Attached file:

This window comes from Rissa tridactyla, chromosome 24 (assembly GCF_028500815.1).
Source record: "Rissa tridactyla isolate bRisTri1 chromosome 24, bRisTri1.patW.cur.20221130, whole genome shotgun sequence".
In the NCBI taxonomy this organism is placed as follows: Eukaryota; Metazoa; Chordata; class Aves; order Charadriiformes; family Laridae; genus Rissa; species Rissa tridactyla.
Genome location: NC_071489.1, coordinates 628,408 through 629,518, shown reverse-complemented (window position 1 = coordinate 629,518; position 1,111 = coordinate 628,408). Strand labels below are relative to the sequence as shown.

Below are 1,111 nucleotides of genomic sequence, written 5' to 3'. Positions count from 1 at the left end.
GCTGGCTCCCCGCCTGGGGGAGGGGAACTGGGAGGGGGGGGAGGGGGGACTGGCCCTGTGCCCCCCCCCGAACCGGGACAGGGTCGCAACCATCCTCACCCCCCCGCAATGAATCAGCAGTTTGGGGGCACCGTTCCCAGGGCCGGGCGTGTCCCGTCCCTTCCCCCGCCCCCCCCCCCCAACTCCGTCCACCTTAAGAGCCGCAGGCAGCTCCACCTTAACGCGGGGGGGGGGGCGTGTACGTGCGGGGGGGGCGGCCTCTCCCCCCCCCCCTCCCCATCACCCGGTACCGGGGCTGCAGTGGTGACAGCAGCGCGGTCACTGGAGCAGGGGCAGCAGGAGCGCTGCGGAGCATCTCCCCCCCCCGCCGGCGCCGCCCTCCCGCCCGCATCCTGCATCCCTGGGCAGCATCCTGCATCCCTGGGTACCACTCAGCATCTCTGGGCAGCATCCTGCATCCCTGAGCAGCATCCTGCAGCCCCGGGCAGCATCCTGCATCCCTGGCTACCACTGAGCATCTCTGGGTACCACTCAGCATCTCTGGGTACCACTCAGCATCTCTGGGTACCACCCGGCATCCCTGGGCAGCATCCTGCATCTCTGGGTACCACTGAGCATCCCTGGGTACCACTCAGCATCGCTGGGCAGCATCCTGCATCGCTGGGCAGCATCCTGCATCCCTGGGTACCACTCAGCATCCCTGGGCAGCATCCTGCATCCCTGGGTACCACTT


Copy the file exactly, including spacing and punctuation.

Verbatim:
This window comes from Rissa tridactyla, chromosome 24 (assembly GCF_028500815.1).
Source record: "Rissa tridactyla isolate bRisTri1 chromosome 24, bRisTri1.patW.cur.20221130, whole genome shotgun sequence".
In the NCBI taxonomy this organism is placed as follows: Eukaryota; Metazoa; Chordata; class Aves; order Charadriiformes; family Laridae; genus Rissa; species Rissa tridactyla.
Genome location: NC_071489.1, coordinates 628,408 through 629,518, shown reverse-complemented (window position 1 = coordinate 629,518; position 1,111 = coordinate 628,408). Strand labels below are relative to the sequence as shown.

Below are 1,111 nucleotides of genomic sequence, written 5' to 3'. Positions count from 1 at the left end.
GCTGGCTCCCCGCCTGGGGGAGGGGAACTGGGAGGGGGGGGAGGGGGGACTGGCCCTGTGCCCCCCCCCGAACCGGGACAGGGTCGCAACCATCCTCACCCCCCCGCAATGAATCAGCAGTTTGGGGGCACCGTTCCCAGGGCCGGGCGTGTCCCGTCCCTTCCCCCGCCCCCCCCCCCCAACTCCGTCCACCTTAAGAGCCGCAGGCAGCTCCACCTTAACGCGGGGGGGGGGGCGTGTACGTGCGGGGGGGGCGGCCTCTCCCCCCCCCCCTCCCCATCACCCGGTACCGGGGCTGCAGTGGTGACAGCAGCGCGGTCACTGGAGCAGGGGCAGCAGGAGCGCTGCGGAGCATCTCCCCCCCCCGCCGGCGCCGCCCTCCCGCCCGCATCCTGCATCCCTGGGCAGCATCCTGCATCCCTGGGTACCACTCAGCATCTCTGGGCAGCATCCTGCATCCCTGAGCAGCATCCTGCAGCCCCGGGCAGCATCCTGCATCCCTGGCTACCACTGAGCATCTCTGGGTACCACTCAGCATCTCTGGGTACCACTCAGCATCTCTGGGTACCACCCGGCATCCCTGGGCAGCATCCTGCATCTCTGGGTACCACTGAGCATCCCTGGGTACCACTCAGCATCGCTGGGCAGCATCCTGCATCGCTGGGCAGCATCCTGCATCCCTGGGTACCACTCAGCATCCCTGGGCAGCATCCTGCATCCCTGGGTACCACTT